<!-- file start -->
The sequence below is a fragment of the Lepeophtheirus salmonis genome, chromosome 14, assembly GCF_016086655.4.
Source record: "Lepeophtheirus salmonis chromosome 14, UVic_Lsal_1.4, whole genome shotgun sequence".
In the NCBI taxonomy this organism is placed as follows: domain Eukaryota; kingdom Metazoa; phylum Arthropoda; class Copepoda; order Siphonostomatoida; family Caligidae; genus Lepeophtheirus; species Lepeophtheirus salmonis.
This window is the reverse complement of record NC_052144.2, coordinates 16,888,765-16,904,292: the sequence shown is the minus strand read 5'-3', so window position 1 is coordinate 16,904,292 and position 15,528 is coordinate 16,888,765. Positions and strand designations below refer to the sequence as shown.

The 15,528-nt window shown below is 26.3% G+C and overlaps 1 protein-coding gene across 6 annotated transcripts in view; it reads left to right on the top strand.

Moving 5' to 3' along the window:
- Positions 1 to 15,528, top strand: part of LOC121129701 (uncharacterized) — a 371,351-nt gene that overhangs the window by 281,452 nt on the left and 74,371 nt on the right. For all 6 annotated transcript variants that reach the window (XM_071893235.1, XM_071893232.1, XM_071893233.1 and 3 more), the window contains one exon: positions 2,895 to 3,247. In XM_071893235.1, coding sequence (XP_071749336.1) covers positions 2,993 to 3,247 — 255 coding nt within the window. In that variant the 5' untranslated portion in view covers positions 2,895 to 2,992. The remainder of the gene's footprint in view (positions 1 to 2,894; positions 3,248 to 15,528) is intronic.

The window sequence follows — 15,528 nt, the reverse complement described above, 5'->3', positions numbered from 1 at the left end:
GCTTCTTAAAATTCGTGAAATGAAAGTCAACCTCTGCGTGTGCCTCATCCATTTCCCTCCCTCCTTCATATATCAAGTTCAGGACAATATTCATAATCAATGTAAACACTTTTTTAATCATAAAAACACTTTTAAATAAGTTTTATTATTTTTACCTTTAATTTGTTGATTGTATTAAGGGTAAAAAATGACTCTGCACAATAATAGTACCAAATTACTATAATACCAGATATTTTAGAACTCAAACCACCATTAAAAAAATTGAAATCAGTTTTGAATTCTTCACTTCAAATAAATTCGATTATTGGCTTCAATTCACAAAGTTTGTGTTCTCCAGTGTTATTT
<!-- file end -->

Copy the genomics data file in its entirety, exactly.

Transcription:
The sequence below is a fragment of the Lepeophtheirus salmonis genome, chromosome 14, assembly GCF_016086655.4.
Source record: "Lepeophtheirus salmonis chromosome 14, UVic_Lsal_1.4, whole genome shotgun sequence".
In the NCBI taxonomy this organism is placed as follows: domain Eukaryota; kingdom Metazoa; phylum Arthropoda; class Copepoda; order Siphonostomatoida; family Caligidae; genus Lepeophtheirus; species Lepeophtheirus salmonis.
This window is the reverse complement of record NC_052144.2, coordinates 16,888,765-16,904,292: the sequence shown is the minus strand read 5'-3', so window position 1 is coordinate 16,904,292 and position 15,528 is coordinate 16,888,765. Positions and strand designations below refer to the sequence as shown.

The 15,528-nt window shown below is 26.3% G+C and overlaps 1 protein-coding gene across 6 annotated transcripts in view; it reads left to right on the top strand.

Moving 5' to 3' along the window:
- Positions 1 to 15,528, top strand: part of LOC121129701 (uncharacterized) — a 371,351-nt gene that overhangs the window by 281,452 nt on the left and 74,371 nt on the right. For all 6 annotated transcript variants that reach the window (XM_071893235.1, XM_071893232.1, XM_071893233.1 and 3 more), the window contains one exon: positions 2,895 to 3,247. In XM_071893235.1, coding sequence (XP_071749336.1) covers positions 2,993 to 3,247 — 255 coding nt within the window. In that variant the 5' untranslated portion in view covers positions 2,895 to 2,992. The remainder of the gene's footprint in view (positions 1 to 2,894; positions 3,248 to 15,528) is intronic.

The window sequence follows — 15,528 nt, the reverse complement described above, 5'->3', positions numbered from 1 at the left end:
GCTTCTTAAAATTCGTGAAATGAAAGTCAACCTCTGCGTGTGCCTCATCCATTTCCCTCCCTCCTTCATATATCAAGTTCAGGACAATATTCATAATCAATGTAAACACTTTTTTAATCATAAAAACACTTTTAAATAAGTTTTATTATTTTTACCTTTAATTTGTTGATTGTATTAAGGGTAAAAAATGACTCTGCACAATAATAGTACCAAATTACTATAATACCAGATATTTTAGAACTCAAACCACCATTAAAAAAATTGAAATCAGTTTTGAATTCTTCACTTCAAATAAATTCGATTATTGGCTTCAATTCACAAAGTTTGTGTTCTCCAGTGTTATTT